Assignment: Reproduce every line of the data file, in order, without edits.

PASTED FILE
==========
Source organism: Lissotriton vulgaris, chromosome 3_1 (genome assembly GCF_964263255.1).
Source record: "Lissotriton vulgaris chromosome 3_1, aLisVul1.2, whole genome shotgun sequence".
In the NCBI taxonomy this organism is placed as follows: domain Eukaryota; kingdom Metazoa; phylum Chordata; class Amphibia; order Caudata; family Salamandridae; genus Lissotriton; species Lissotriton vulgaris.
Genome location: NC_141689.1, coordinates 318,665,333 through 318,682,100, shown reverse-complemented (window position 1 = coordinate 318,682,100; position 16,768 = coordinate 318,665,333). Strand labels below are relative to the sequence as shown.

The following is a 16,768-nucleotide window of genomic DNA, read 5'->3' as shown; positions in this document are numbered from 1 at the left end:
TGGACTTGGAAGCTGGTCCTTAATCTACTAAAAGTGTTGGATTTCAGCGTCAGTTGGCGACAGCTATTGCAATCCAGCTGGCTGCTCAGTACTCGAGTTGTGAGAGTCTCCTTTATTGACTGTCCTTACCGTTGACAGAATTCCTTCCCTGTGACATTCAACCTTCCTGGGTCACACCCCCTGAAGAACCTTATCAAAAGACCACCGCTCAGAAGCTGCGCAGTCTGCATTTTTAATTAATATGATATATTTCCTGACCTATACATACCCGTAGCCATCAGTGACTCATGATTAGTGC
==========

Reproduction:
Source organism: Lissotriton vulgaris, chromosome 3_1 (genome assembly GCF_964263255.1).
Source record: "Lissotriton vulgaris chromosome 3_1, aLisVul1.2, whole genome shotgun sequence".
In the NCBI taxonomy this organism is placed as follows: domain Eukaryota; kingdom Metazoa; phylum Chordata; class Amphibia; order Caudata; family Salamandridae; genus Lissotriton; species Lissotriton vulgaris.
Genome location: NC_141689.1, coordinates 318,665,333 through 318,682,100, shown reverse-complemented (window position 1 = coordinate 318,682,100; position 16,768 = coordinate 318,665,333). Strand labels below are relative to the sequence as shown.

The following is a 16,768-nucleotide window of genomic DNA, read 5'->3' as shown; positions in this document are numbered from 1 at the left end:
TGGACTTGGAAGCTGGTCCTTAATCTACTAAAAGTGTTGGATTTCAGCGTCAGTTGGCGACAGCTATTGCAATCCAGCTGGCTGCTCAGTACTCGAGTTGTGAGAGTCTCCTTTATTGACTGTCCTTACCGTTGACAGAATTCCTTCCCTGTGACATTCAACCTTCCTGGGTCACACCCCCTGAAGAACCTTATCAAAAGACCACCGCTCAGAAGCTGCGCAGTCTGCATTTTTAATTAATATGATATATTTCCTGACCTATACATACCCGTAGCCATCAGTGACTCATGATTAGTGC